Are there any open problems in pure mathematics whose resolutions would resolve a well-formulated open physics question, whose solution could (at least in principle) explain an experimentally measurable phenomenon?

For example, I've heard that a proof of the Riemann hypothesis could settle some important open physics problems, but I don't know the details.

This question is broad, so let me try to clarify what I'm looking for. By an "open question in math" I mean a question that is considered to have purely mathematical interest apart from any possible physical applications, and so is under active research by pure mathematicians rather than physicists. (For example, the question of whether the Hubbard model on the square lattice has a d-wave superconducting phase is certain a purely mathematical question which would have lots of important physics implications, but I don't think any mathematicians are working on it, as it's not terribly interesting from a pure math standpoint.)

Two obvious candidates are the Millenium Prize Problems on the Yang–Mills existence and mass gap and on Navier–Stokes existence and smoothness. But my understanding is that a proof of Yang-Mills existence and mass gap probably wouldn't be of much physical interest to working theoretical (as opposed to mathematical) physicists. Unless the proof had a surprising physical consequence as a corollary or led to new calculational techniques, it probably wouldn't really change the day-to-day practice of most working quantum field theorists. (That is, QFT practitioners are pretty confident that there's some mathematical structure which is described by their QFT's, and if that structure turns out not to satisfy the Wightman axioms required by the Millenium Prize problem, that wouldn't be a big deal practically.) Similarly, a proof of Navier-Stokes existence and smoothness (which didn't lead to new calculational techniques) wouldn't necessarily change the study of fluid mechanics in the sense of making novel predictions that could be tested by experimentalists.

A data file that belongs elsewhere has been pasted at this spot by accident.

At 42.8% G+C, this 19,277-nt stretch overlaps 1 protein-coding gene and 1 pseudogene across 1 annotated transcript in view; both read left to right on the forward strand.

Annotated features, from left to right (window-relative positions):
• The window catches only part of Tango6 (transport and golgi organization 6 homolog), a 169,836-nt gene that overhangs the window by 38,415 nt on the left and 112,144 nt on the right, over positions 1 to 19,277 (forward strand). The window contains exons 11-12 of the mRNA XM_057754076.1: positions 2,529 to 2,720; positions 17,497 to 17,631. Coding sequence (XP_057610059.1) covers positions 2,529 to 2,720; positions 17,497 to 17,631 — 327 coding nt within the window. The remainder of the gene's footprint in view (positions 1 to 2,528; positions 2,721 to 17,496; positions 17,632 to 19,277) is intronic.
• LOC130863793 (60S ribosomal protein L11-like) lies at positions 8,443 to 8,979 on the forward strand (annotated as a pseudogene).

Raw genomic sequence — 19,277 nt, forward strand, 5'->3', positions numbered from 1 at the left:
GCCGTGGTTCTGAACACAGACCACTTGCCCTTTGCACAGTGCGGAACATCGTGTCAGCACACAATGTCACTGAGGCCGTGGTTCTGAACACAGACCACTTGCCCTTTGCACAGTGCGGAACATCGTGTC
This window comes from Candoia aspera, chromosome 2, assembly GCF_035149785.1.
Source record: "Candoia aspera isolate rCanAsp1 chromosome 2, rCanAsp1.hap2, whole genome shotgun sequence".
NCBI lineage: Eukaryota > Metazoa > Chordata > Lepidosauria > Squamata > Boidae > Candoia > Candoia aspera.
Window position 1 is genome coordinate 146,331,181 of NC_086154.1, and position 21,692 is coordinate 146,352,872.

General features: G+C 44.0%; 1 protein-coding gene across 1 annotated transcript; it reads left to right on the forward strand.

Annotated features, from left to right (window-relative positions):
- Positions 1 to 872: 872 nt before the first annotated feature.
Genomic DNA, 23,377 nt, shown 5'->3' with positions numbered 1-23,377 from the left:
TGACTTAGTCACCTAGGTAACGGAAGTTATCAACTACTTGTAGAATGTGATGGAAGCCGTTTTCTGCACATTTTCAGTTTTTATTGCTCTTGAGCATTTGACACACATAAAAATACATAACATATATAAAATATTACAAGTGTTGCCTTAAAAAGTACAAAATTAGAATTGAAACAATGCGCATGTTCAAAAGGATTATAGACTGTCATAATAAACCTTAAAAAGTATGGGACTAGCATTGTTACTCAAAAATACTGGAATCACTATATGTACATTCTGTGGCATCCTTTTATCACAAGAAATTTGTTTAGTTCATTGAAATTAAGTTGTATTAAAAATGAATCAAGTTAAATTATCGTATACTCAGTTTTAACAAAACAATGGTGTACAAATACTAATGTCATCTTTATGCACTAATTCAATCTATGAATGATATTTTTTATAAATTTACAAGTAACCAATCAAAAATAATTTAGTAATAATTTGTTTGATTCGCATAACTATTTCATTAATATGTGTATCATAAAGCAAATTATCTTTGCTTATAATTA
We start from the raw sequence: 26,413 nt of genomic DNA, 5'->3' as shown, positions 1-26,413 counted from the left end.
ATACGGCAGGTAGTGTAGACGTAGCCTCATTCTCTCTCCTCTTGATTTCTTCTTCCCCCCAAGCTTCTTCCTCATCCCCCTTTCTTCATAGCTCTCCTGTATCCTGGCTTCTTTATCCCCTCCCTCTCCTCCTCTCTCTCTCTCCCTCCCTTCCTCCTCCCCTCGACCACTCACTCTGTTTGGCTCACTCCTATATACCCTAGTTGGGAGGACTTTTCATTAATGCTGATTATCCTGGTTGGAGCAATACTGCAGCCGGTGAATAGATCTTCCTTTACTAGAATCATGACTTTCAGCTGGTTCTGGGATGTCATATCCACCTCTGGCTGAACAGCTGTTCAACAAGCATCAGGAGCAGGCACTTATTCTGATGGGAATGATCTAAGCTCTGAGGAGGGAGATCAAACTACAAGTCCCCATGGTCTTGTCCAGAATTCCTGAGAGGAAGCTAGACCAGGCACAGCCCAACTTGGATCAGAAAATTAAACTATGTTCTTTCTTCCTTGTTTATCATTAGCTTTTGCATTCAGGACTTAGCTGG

Ideally, I'd like an open problem worked on by real mathematicians which would conclusively answer some question with both theoretical and experimental physics importance (at least within some widely-accepted theoretical framework). I know that's a bit vague and subjective, but hopefully not too much.

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    $\begingroup$ There are many sequences/integrals/etc. that have no known closed-form formula. Some of them have direct applications to physics. Would that work as an example of an open problem with relevance to physics? $\endgroup$ – AccidentalFourierTransform Jan 19 '18 at 2:20
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    $\begingroup$ This post (v1) seems like a list question. $\endgroup$ – Qmechanic Jan 19 '18 at 7:45
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    $\begingroup$ @KyleKanos And yet no one's posted any answer... $\endgroup$ – tparker Jan 21 '18 at 17:46
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    $\begingroup$ @KyleKanos Why is that irrelevant? The motivation for considering list-based questions off-topic is that they might generate too many answers to be useful. If an (in principle) list-based question has a narrow-enough range of answers that no one in the community can come up with any, then how is it "too broad" to be on topic? $\endgroup$ – tparker Jan 21 '18 at 20:23

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